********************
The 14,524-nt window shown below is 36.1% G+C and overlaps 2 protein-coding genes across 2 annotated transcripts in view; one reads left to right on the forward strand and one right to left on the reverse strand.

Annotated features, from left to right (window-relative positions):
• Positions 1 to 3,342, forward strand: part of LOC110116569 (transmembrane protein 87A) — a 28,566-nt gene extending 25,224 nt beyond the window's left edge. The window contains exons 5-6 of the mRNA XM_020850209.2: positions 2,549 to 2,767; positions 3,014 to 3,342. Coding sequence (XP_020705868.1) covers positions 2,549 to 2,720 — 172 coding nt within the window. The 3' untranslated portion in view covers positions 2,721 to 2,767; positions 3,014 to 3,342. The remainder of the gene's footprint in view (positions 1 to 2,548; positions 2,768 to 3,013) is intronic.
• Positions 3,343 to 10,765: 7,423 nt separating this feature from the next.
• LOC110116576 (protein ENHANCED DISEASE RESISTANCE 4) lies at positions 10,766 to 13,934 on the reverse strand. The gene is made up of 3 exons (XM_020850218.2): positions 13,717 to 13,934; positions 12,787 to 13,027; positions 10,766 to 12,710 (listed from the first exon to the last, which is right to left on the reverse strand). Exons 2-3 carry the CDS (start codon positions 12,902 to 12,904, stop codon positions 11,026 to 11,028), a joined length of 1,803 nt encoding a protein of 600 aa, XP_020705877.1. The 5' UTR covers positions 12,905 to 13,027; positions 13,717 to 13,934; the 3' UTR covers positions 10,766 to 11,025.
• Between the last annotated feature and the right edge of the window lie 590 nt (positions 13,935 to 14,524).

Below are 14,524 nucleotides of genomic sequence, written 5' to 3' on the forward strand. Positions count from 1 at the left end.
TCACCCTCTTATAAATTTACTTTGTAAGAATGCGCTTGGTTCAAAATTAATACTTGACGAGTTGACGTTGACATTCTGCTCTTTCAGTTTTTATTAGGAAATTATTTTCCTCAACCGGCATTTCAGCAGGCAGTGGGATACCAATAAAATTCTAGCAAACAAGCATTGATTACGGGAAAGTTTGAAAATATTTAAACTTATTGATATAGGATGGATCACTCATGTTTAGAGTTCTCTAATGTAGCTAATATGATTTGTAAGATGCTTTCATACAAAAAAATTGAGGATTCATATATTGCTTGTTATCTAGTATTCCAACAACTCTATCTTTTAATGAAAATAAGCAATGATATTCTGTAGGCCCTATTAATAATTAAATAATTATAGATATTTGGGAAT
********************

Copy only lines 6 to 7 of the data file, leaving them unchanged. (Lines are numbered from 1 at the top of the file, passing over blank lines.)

• Between the last annotated feature and the right edge of the window lie 590 nt (positions 13,935 to 14,524).

Below are 14,524 nucleotides of genomic sequence, written 5' to 3' on the forward strand. Positions count from 1 at the left end.